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Progressive Rock CD Reviews

Third Ending

Third Ending

Review by Gary Hill

This disc suffers from being quite uneven. If you were to listen to just the last half you might think that it's one of the strongest neo-prog discs to come out in a long time. That's how good the music in that part of the album is. However, listening from the beginning you might be tempted to shut the album off. It's got a great song here and there alongside a lot of mediocrity. If Third Ending can get beyond this problem they'll be one of the best neo-prog bands out there. That second part of the CD is about as good as you get. It seems like it's a multi-part epic, but I can't see any place in the liner notes that indicates this. The bottom-line is, that whole section of the CD is worth the purchase price – and more – by itself. You just might find yourself skipping the first few songs.

This review is available in book format (hardcover and paperback) in Music Street Journal: 2007 Volume 3 at

Track by Track Review
The acoustic riff that makes up the main structure of this cut reminds me of a progressive rock take on The Police's “Message in a Bottle.” That motif makes up the verse segment, but the choruses are pulled into a more soaring prog rock approach. They crank it out later to a harder edged jam that has as much to do with modern hard rock as it does with progressive. When they drop it back to the balladic structures there is a dramatic interlude. As it comes out to that ballad approach, there are no vocals this time. Instead the instruments work together to intensify and fill out the sound. After this they turn it rather crunchy and it feels a bit like Dream Theater from this point onward. Metal modes meet modern prog rock in the rest of the instrumental section here. Then it finally drops back to the mellower song proper, and they carry on back through the transitions and alterations again. The is a powerful, but rather moody piece of music that serves as a good introduction.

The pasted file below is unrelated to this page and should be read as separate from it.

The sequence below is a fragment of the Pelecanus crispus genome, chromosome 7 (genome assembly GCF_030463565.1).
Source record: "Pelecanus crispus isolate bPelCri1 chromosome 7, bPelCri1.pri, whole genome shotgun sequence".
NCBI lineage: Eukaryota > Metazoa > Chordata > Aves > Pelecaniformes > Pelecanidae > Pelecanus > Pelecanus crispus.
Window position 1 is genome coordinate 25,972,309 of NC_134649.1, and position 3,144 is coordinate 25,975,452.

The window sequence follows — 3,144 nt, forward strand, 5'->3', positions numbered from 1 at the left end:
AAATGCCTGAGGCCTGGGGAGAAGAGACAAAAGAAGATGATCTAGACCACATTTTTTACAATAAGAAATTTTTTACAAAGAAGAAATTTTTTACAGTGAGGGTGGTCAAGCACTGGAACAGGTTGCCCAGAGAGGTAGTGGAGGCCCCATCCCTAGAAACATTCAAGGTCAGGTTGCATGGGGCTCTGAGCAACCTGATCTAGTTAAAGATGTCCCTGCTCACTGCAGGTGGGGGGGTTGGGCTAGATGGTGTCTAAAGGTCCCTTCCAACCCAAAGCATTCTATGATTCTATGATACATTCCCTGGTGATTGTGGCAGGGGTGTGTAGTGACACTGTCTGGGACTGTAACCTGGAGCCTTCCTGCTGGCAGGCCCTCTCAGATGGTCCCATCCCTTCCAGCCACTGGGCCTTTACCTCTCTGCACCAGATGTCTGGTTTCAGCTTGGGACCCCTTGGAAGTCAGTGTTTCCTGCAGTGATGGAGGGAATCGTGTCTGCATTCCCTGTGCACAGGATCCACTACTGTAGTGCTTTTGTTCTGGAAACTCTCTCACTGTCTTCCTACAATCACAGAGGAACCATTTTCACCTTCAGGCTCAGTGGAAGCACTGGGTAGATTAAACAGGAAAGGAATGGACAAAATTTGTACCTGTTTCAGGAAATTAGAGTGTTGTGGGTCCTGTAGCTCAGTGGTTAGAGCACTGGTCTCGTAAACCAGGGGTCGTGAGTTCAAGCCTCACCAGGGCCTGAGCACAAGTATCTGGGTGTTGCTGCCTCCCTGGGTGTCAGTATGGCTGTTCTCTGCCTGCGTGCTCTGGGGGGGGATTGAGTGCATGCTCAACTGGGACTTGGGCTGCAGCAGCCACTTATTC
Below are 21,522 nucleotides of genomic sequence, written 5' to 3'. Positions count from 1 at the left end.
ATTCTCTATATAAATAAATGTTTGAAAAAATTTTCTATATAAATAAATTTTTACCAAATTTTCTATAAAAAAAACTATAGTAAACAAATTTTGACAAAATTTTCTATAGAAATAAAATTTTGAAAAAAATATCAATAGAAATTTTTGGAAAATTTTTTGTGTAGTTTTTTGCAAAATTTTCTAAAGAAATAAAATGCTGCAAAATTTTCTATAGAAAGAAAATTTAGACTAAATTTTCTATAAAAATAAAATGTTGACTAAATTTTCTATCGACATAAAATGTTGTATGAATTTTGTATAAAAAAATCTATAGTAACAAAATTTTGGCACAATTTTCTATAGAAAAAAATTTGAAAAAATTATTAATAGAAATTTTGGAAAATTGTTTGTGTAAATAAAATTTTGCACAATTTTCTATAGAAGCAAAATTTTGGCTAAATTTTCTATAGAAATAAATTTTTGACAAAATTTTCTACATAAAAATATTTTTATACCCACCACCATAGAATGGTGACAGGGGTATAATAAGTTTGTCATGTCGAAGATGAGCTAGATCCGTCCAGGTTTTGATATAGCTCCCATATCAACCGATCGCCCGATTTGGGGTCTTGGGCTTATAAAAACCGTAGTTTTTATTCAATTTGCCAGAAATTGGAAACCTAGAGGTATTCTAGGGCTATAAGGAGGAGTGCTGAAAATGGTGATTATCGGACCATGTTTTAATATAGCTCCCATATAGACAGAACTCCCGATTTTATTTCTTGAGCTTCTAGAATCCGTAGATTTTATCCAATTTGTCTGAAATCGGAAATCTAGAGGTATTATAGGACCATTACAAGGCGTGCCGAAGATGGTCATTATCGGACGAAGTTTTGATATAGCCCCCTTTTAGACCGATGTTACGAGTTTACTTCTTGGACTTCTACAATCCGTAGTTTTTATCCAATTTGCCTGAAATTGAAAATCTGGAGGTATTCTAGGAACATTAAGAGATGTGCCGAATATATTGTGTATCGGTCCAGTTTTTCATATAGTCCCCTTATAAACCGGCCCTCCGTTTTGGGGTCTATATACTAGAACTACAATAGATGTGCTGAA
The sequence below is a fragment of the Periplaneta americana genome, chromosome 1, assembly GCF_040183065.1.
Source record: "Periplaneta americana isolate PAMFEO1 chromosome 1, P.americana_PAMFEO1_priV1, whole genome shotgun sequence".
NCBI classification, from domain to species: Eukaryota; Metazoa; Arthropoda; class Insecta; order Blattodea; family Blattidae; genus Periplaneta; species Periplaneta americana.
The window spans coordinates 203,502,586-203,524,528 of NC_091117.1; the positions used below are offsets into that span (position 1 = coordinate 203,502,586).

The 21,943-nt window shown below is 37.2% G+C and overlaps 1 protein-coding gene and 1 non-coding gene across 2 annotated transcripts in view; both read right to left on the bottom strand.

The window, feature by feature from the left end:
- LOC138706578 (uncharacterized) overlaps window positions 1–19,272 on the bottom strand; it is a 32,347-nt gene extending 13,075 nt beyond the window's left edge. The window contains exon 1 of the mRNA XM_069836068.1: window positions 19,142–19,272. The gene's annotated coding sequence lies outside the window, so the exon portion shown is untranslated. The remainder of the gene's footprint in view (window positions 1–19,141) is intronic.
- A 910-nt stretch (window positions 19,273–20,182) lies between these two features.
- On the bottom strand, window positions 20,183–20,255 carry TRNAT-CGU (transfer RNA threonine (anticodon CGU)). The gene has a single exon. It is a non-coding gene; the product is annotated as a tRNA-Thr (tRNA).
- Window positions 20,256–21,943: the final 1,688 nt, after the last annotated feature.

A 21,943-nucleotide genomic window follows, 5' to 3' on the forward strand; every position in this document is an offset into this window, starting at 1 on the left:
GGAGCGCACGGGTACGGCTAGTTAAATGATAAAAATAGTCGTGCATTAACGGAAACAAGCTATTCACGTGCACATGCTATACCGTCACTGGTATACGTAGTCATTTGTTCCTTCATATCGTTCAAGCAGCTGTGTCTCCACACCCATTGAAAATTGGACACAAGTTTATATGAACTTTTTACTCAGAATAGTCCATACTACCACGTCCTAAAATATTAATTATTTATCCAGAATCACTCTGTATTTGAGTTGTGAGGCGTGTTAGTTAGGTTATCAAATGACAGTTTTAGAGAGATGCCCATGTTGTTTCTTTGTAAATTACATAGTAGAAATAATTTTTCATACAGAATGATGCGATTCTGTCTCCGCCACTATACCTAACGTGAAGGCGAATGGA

Back Home
Beginning with a tentative, balladic style this one grows gradually. Eventually it's powered up into a more electric and hard edged version of itself. This doesn't move too far from its origins, but rather is more like a modern rock song than a prog jam. In fact, this track really doesn't seem much like the other material here. If there is a throwaway, this is it.
Tungsten Blues
An odd sort of texture leads this off. As they move out from there it's in a free-form nosy RIO manner. This kicks into a metallic sort of jam that again calls to mind Dream Theater and other bands of that sort quite a bit. A killer riff enters after a while and the cut is launched out into a series of changes. This moves between areas of hard rock and mellower fusion sounds. It's one of the more dynamic cuts on show here and very strong musical journey. This instrumental is a highlight of the set.
Can You Hear Me?
As a total contrast to the fury of the last number, this one is based on a pretty balladic mode. While in some ways the general motif here doesn't differ that far from “Back Home,” this has plenty of progressive rock elements to elevate it well beyond the level of that number. It moves between harder and softer passages in a rather predictable pattern, but there is enough quality music here to make sure it will appeal to prog fans. Killer keyboard textures and some inspired acoustic guitar soloing set this one up as “quality music.” There is also a killer harder rocking instrumental segment and a cool drop down for an “answering machine” verse. While I wouldn't consider this one of my favorites, it's definitely strong.